- The prosecutor must apply to a magistrate for you to be held in preventive custody awaiting trial (depending on the seriousness of the offence) within 48 hours of arrest.
- You also have the right to a lawyer. If you do not know of any local lawyers, the police should ask the local bar council for a state-appointed lawyer (difensore di ufficio) to be appointed.
- You have the right not to respond to questions without the presence of a lawyer.
- If the magistrate orders preventive custody, you have the right to then contest this within the following 10 days.
The city maps provided by Lonely Planet, combined with the good, free local maps available at most Italian tourist offices, will be sufficient for many travellers. For more-specialised maps, browse the good selection at national bookshop chain Feltrinelli (www.lafeltrinelli.it), or consult the websites of the following organisations:
Touring Club Italiano (www.touringclub.com) Italy's largest map publisher offers a comprehensive 1:200,000, 592-page road atlas of Italy (€54.90), as well as 1:400,000 maps of northern, central and southern Italy (€8.50). It also produces 15 regional maps at 1:200,000 (€8.50), as well as a series of walking guides with maps (€14.90).
Tabacco (www.tabaccoeditrice.com) Publishes an excellent 1:25,000 scale series of walking maps (€8.50), covering an area from Livigno in the west to the Slovenia border in the east.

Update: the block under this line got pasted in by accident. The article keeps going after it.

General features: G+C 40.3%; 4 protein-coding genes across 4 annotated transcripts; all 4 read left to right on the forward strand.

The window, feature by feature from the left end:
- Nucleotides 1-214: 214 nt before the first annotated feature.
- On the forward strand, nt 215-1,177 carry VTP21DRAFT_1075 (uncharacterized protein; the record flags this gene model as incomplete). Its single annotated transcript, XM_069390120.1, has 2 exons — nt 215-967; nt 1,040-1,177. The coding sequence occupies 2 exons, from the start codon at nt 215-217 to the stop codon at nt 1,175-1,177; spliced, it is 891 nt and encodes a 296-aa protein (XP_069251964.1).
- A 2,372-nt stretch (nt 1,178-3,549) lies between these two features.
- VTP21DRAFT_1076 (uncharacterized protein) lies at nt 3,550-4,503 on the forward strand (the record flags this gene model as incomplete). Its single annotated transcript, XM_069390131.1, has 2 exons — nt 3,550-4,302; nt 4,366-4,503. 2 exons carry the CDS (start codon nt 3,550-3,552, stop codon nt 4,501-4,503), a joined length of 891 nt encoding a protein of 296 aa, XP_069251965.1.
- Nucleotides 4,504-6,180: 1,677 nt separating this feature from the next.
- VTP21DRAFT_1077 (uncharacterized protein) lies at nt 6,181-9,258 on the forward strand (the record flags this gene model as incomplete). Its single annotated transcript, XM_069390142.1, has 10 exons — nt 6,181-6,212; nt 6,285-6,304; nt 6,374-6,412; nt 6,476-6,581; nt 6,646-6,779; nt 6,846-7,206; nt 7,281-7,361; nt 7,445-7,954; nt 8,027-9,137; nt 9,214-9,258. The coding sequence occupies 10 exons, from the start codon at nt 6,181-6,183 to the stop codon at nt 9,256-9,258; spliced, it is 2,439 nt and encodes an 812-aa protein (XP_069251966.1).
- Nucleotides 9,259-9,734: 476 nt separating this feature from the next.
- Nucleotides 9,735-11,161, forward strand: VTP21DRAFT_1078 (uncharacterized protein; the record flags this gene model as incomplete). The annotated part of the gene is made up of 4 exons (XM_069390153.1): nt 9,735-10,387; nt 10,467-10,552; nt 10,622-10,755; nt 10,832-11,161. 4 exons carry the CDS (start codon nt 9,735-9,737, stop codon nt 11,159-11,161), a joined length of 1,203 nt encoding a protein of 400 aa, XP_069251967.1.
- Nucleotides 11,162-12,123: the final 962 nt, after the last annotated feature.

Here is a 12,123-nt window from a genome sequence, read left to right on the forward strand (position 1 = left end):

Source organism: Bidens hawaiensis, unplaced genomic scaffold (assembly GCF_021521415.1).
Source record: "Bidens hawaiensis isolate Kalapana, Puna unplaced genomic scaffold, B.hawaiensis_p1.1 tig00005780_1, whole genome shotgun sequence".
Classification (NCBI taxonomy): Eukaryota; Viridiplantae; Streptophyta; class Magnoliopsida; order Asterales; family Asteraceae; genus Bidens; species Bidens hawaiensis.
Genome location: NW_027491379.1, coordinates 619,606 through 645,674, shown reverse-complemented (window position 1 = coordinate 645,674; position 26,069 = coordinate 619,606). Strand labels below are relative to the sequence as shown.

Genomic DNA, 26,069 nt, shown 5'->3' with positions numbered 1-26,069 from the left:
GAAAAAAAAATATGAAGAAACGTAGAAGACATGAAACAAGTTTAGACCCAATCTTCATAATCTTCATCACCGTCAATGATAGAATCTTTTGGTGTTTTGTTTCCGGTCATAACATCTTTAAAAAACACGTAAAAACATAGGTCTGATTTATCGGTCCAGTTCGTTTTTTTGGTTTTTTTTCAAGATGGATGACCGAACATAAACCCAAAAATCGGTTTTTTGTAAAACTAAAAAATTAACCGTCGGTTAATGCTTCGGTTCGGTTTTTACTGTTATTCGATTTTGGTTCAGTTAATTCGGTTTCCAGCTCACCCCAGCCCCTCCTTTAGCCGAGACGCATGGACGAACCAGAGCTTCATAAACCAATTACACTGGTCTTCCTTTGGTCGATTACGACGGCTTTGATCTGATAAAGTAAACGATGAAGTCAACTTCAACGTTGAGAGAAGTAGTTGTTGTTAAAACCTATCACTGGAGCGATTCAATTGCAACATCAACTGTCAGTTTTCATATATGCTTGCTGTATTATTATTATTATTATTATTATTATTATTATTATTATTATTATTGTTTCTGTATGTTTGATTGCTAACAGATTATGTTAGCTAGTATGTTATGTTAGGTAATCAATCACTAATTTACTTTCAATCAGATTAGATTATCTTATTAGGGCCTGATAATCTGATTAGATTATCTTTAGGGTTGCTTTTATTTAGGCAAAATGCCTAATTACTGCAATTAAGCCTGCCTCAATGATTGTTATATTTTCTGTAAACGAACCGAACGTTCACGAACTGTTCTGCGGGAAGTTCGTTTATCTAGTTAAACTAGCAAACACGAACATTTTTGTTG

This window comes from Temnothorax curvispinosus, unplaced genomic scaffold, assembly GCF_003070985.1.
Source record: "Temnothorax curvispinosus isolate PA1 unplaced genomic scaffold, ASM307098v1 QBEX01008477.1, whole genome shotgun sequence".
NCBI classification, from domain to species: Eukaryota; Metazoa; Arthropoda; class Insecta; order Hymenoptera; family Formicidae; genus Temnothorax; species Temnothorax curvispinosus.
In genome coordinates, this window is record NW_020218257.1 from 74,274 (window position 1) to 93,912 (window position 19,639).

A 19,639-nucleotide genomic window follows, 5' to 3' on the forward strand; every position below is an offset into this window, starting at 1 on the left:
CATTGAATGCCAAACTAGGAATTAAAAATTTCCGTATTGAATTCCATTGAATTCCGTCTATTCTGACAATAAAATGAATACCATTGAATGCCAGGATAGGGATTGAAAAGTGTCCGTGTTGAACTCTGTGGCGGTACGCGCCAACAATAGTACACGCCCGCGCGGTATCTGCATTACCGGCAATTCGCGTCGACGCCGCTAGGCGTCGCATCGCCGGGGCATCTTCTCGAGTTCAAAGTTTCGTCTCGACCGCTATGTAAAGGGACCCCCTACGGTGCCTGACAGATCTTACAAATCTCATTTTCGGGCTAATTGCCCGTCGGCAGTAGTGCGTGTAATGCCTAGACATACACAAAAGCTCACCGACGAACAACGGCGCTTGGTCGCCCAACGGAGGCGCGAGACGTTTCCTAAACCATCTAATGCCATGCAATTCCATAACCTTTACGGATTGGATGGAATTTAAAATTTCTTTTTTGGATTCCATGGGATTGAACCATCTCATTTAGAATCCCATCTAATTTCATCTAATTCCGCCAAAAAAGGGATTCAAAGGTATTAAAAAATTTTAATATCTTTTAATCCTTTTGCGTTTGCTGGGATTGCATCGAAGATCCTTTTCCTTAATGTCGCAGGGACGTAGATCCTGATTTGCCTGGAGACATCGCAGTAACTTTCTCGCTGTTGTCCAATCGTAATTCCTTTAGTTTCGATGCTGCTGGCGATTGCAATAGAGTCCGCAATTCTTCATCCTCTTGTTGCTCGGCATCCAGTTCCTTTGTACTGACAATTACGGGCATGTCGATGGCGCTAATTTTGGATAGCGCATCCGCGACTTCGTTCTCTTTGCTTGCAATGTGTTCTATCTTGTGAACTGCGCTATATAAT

Kompass (www.kompass-italia.it) Publishes 1:25,000 and 1:50,000 scale hiking maps of various parts of Italy, plus a nice series of 1:70,000 cycling maps.
Stanfords (www.stanfords.co.uk) Excellent UK-based shop that stocks many useful maps, including cycling maps.
Newspapers Key national dailies include centre-left La Repubblica (www.repubblica.it) and right-wing rival Corriere della Sera (www.corriere.it). For the Vatican's take on affairs, L'Osservatore Romano (www.osservatoreromano.va) is the Holy See's official paper.
Radio As well as the principal RAI channels (Radiouno, Radiodue, Radiotre), there are hundreds of commercial radio stations operating across Italy. Popular Rome-based stations include Radio Capital (www.capital.it) and Radio Città Futura (www.radiocittafutura.it).